Sometimes the Yankee/Midwest/West needs to see that, as much as they berate us for our views/votes/"moralism", we may have the same, less than positive view of the views/votes/"moralism" in their region. But by slinging mud at the South they're opened the gates. And it gets tiresome. The rest of the nation needs to get the fact that we may have disparate views but we are no more "bad" than you are. I'm not "Aunt Bee" by any means, but I am sick to death of the stereotype of southerners as complete idiots.

  7. #57
    Cyburbian
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    Ommm.. Omm.. I shall channel my rural brethren here to answer as best as I can..
    2) Could it be that these people believe in values, values that support the family, etc. - How so? Adequate housing, healthcare, education, and employment support the family. Sending your 18 year old children off to get blown up in unarmored vehicles for black gold is not supporting your family.
    Subsidies for housing and government "gimme" welfare programs just enable and reward immoral drug abusers and welfare mothers. You have to invite the government into your life too much, and then the godless criminal children on the Left will want to micro-manage your life - and they'll muck it up, like they always do.
    Not surprising, since they all live in cities, do drugs, sleep around like nearsighted rabbits in heat, and have no idea what goes into maintaining their bohemian way of life, and they all think that we're ignorant hicks - how ARROGANT! They don't even TRY to understand or learn.
    The military - well, sometimes I don't particularly care for what they do, I might not understand everything they are called on to respond to, but like the fire department, ambulance crew, or the police, they put their lives on the line to protect us, and that's a noble and respectable thing. I'm honored to have my children serving the community like that. I hope they come home safely, but thank god there are people so noble and honorable to put their very lives on the line there to protect us!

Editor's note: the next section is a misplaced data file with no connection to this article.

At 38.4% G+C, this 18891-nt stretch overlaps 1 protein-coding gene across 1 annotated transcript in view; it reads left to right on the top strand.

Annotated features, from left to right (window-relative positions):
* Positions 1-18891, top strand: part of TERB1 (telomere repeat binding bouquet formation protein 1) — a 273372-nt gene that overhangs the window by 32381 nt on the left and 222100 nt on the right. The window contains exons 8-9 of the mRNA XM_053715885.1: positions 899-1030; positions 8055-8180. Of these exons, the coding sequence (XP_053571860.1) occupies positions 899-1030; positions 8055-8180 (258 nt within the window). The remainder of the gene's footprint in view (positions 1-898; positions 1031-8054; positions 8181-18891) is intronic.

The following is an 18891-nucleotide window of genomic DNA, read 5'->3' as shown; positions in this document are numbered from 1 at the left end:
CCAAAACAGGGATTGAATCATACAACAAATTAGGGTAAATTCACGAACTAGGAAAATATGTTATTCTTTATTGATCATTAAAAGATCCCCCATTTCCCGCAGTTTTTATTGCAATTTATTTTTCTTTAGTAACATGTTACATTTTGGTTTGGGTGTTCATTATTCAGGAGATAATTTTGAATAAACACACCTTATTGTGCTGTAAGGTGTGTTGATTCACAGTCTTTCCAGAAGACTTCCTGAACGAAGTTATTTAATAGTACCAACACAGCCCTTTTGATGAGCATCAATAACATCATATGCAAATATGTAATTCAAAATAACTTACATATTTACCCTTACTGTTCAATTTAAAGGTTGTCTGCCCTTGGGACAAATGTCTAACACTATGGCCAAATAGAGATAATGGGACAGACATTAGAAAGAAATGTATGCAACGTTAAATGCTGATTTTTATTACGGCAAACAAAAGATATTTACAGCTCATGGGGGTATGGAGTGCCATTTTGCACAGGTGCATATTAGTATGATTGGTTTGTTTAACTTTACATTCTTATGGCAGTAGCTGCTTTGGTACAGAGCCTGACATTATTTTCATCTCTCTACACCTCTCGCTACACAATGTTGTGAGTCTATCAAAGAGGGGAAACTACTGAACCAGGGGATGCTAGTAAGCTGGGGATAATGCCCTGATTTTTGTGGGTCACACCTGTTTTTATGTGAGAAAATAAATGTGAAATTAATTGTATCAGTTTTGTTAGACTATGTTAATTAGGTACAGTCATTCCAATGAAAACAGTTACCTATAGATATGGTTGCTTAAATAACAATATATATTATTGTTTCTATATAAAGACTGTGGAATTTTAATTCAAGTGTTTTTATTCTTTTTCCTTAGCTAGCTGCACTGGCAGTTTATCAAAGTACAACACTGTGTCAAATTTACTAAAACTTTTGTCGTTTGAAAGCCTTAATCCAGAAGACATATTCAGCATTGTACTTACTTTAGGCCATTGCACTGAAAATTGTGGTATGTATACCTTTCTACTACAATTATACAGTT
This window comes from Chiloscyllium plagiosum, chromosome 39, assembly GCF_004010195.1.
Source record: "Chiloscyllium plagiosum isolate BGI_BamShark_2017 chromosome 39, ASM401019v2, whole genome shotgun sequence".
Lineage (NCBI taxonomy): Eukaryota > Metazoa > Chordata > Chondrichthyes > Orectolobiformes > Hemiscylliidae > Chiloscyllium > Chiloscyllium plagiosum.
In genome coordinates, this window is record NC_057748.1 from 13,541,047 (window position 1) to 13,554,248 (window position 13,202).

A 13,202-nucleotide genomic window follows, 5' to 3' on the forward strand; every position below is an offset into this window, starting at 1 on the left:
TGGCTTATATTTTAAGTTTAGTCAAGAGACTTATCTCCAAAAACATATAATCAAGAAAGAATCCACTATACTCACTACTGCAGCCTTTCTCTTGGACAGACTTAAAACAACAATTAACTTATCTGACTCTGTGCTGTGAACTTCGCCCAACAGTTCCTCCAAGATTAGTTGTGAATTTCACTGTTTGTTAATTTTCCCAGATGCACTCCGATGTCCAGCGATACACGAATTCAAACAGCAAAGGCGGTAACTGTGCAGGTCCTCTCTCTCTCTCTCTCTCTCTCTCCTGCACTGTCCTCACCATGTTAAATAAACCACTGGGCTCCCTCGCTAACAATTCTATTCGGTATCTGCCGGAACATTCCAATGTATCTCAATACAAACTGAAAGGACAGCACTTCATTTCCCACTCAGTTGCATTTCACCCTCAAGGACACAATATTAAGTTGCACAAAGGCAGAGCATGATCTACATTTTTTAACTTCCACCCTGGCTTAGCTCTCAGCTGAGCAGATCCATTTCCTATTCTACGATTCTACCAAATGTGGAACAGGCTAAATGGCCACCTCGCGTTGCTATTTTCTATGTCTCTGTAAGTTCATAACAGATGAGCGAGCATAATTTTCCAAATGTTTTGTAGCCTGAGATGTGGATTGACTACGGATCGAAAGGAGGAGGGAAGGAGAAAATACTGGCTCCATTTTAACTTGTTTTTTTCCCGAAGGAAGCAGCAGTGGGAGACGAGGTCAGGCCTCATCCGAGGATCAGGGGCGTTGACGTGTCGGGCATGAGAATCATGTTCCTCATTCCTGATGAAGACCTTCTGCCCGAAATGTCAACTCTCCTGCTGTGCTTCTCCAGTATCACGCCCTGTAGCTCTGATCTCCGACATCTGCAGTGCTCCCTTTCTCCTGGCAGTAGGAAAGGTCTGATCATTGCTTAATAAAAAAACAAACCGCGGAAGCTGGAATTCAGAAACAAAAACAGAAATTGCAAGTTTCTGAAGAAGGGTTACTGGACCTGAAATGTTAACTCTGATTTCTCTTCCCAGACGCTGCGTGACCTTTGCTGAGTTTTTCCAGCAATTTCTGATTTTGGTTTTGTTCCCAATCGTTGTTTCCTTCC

Omm.. Omm.. I will now channel Great-Great-twenty-times-removed Aunt Shirley's pet cat from Atlantis.. Omm..

  8. #58
    Cyburbian Mud Princess's avatar
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    Quote Originally posted by Downtown
    I know. and this is what makes me so incredibly sad.... at least in 2000, I had the righteous indignation - we wuz robbed! - it's only four years, yada yada. But now... the majority of this country DID vote for bush, indicating that they're happy with where he's taken/taking us.

    PS - Elisabeth - i'm enjoying your increased postings.
    I'm a little late getting into this, but DITTO all of the above.

    We've been having a little discussion around the dinner table about the outcome of the presidential election. I'm having a hard time accepting it. I just can't believe that so much of the country is accepting of this administration's policies.

    I saw a bumper sticker this morning that said "PROUD TO BE AMERICAN", and y'know what? I felt sad.

  9. #59
    Cyburbian michaelskis's avatar
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    There seems to be a noticeable difference between urban and rural areas. Areas with large metropolitan areas voted for Kerry and in rural areas they voted for Bush. It is simple, the people who live in these rural areas have a small town frame of mind. They believe that God is more important than the country, that they like the money that Bush put in their pocket a few years ago, and more importantly they feel that they can relate to Bush much better. Kerry did not show much emotion until today, and I think that hurt him. He should have showed his human side sooner.
    If you're not growing, you're dying. - Lou Holtz

  10. #60
    Cyburbian H's avatar
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    Quote Originally posted by michaelskis
    and more importantly they feel that they can relate to Bush much better. Kerry did not show much emotion until today, and I think that hurt him. He should have showed his human side sooner.
    I think you say a lot here. Bush seemed more 'real'... at least to the most people that I talked with here. Kerry had good ideas, but just seemed so removed...

    ...I just could not relate to Kerry, but would love to sit and chat with Bush anytime

  11. #61
    Cyburbian Richmond Jake's avatar
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    I gotta put in a good word for the south. I think I come from an unusual set of circumstance because I was born and raised in coastal northern California and spent the last two years in north Idaho. There are just as many racists and bigots in those two states as there are here in Florida (where I've been since early this summer), in fact, maybe more so (come on, BKM, you've seen those 4x4 driving, green-toothed, sugar beet farmers from the central valley. Maybe not per capita, but they're there). And Idaho? Need I say more? (Although the area I left is improving (according to my sons, high temps in the 40's the last 10 days...hehehe.))